This week, Ira Sternberg spoke with David Schwartz.
David G. Schwartz is a writer, historian and Director of the Center for Gaming Research at UNLV. He also is a Forbes contributor who recently wrote a column on Circus Circus celebrating its 50th anniversary and what he calls “its long, surprising, and sometimes sordid history.”
In this 30-minute episode of Talk About Las Vegas, Schwartz talks about the importance of Circus Circus in the scope of Las Vegas history; the enduring theme of being a playground for both children and adults; the life and times of Jay Sarno, who was never a guy to do things small when he could do them big, and who hated Las Vegas when he first arrived; the two surprising people who Sarno considered friends; why long-time employees are proud of their property; and the role of Circus Circus in Las Vegas in the 21st century.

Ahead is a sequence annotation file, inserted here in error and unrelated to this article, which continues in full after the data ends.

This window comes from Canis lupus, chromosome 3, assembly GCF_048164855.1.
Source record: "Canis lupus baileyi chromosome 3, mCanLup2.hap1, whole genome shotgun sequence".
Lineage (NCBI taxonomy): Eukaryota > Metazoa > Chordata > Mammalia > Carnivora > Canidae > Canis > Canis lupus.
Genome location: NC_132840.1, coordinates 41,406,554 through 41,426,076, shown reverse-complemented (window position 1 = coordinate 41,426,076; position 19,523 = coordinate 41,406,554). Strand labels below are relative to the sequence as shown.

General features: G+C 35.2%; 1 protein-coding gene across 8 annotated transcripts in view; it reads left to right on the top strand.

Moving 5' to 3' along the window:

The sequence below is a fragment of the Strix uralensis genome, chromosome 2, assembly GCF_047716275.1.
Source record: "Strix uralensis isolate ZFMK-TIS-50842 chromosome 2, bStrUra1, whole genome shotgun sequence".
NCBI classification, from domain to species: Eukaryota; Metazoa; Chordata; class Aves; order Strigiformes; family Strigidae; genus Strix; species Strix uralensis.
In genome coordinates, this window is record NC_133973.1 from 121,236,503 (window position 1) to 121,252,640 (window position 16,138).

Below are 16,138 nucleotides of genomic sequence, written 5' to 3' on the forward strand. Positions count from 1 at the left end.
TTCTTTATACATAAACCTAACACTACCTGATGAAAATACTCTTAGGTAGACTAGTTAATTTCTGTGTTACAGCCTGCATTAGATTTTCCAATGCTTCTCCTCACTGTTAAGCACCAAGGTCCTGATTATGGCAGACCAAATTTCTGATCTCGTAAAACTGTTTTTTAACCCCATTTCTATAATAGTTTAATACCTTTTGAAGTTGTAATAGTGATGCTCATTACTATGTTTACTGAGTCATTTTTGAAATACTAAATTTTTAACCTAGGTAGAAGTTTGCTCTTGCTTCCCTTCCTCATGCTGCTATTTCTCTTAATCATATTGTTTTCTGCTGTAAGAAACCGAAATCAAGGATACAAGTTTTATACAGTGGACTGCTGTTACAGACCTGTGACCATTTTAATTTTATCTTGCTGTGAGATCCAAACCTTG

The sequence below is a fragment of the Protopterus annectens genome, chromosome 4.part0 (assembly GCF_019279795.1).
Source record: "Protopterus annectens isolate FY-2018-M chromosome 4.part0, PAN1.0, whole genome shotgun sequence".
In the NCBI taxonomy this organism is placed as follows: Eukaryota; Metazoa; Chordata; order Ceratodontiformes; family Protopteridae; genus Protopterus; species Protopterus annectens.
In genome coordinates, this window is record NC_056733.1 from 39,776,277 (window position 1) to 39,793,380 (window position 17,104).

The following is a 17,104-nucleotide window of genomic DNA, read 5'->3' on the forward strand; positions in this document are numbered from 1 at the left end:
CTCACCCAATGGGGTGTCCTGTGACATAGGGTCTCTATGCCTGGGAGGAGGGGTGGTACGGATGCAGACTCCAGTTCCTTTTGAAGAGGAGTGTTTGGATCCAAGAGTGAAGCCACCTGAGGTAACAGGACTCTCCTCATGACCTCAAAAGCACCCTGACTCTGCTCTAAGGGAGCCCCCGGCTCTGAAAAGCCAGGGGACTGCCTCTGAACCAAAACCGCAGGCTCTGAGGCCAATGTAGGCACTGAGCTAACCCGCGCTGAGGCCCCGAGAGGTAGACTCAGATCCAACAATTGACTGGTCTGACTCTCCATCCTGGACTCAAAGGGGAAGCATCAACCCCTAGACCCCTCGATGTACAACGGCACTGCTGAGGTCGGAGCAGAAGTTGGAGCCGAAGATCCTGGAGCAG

Schwartz has written several books, including Grandissimo: The First Emperor of Las Vegas, Roll the Bones: The History of Gambling, and Boardwalk Playground: The Making, Unmaking, & Remaking of Atlantic City.
He has been extensively quoted in the media and featured in television programs. Born in Atlantic City, New Jersey, Schwartz earned his bachelor’s degree (a double major in anthropology and history) as well as his master’s degree from the University of Pennsylvania before receiving his doctorate in US History from UCLA.
His academic interest in gambling stems from his hands-on experience in the casino industry as a security officer, surveillance officer, and Mr. Peanut.